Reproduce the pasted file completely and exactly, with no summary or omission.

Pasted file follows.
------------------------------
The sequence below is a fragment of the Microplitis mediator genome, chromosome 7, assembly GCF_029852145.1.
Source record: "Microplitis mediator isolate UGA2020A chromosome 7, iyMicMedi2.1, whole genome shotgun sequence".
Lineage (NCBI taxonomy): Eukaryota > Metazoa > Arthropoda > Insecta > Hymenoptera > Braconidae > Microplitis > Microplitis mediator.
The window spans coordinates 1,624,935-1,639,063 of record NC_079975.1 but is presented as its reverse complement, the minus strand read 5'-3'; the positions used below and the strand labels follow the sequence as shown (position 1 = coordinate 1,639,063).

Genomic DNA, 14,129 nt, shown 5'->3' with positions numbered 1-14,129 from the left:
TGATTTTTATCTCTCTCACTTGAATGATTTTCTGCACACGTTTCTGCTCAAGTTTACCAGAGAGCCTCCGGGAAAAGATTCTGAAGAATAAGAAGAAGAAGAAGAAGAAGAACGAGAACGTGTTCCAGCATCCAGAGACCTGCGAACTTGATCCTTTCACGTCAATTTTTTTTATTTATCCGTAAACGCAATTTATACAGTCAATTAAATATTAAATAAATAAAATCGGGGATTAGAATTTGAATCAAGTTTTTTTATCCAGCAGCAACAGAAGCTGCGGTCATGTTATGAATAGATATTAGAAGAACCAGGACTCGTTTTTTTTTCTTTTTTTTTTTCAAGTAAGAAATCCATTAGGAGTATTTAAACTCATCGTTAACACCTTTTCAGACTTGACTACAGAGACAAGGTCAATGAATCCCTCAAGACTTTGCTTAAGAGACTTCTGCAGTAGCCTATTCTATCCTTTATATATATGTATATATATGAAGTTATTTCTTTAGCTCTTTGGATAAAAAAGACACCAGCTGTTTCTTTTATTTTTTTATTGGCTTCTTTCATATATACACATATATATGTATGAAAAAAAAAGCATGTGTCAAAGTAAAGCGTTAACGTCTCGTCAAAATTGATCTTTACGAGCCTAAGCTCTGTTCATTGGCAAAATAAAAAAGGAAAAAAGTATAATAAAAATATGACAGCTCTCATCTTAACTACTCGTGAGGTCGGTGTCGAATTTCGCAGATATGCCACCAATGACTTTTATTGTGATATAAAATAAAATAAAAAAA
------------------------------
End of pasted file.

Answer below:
The sequence below is a fragment of the Microplitis mediator genome, chromosome 7, assembly GCF_029852145.1.
Source record: "Microplitis mediator isolate UGA2020A chromosome 7, iyMicMedi2.1, whole genome shotgun sequence".
Lineage (NCBI taxonomy): Eukaryota > Metazoa > Arthropoda > Insecta > Hymenoptera > Braconidae > Microplitis > Microplitis mediator.
The window spans coordinates 1,624,935-1,639,063 of record NC_079975.1 but is presented as its reverse complement, the minus strand read 5'-3'; the positions used below and the strand labels follow the sequence as shown (position 1 = coordinate 1,639,063).

Genomic DNA, 14,129 nt, shown 5'->3' with positions numbered 1-14,129 from the left:
TGATTTTTATCTCTCTCACTTGAATGATTTTCTGCACACGTTTCTGCTCAAGTTTACCAGAGAGCCTCCGGGAAAAGATTCTGAAGAATAAGAAGAAGAAGAAGAAGAAGAACGAGAACGTGTTCCAGCATCCAGAGACCTGCGAACTTGATCCTTTCACGTCAATTTTTTTTATTTATCCGTAAACGCAATTTATACAGTCAATTAAATATTAAATAAATAAAATCGGGGATTAGAATTTGAATCAAGTTTTTTTATCCAGCAGCAACAGAAGCTGCGGTCATGTTATGAATAGATATTAGAAGAACCAGGACTCGTTTTTTTTTCTTTTTTTTTTTCAAGTAAGAAATCCATTAGGAGTATTTAAACTCATCGTTAACACCTTTTCAGACTTGACTACAGAGACAAGGTCAATGAATCCCTCAAGACTTTGCTTAAGAGACTTCTGCAGTAGCCTATTCTATCCTTTATATATATGTATATATATGAAGTTATTTCTTTAGCTCTTTGGATAAAAAAGACACCAGCTGTTTCTTTTATTTTTTTATTGGCTTCTTTCATATATACACATATATATGTATGAAAAAAAAAGCATGTGTCAAAGTAAAGCGTTAACGTCTCGTCAAAATTGATCTTTACGAGCCTAAGCTCTGTTCATTGGCAAAATAAAAAAGGAAAAAAGTATAATAAAAATATGACAGCTCTCATCTTAACTACTCGTGAGGTCGGTGTCGAATTTCGCAGATATGCCACCAATGACTTTTATTGTGATATAAAATAAAATAAAAAAA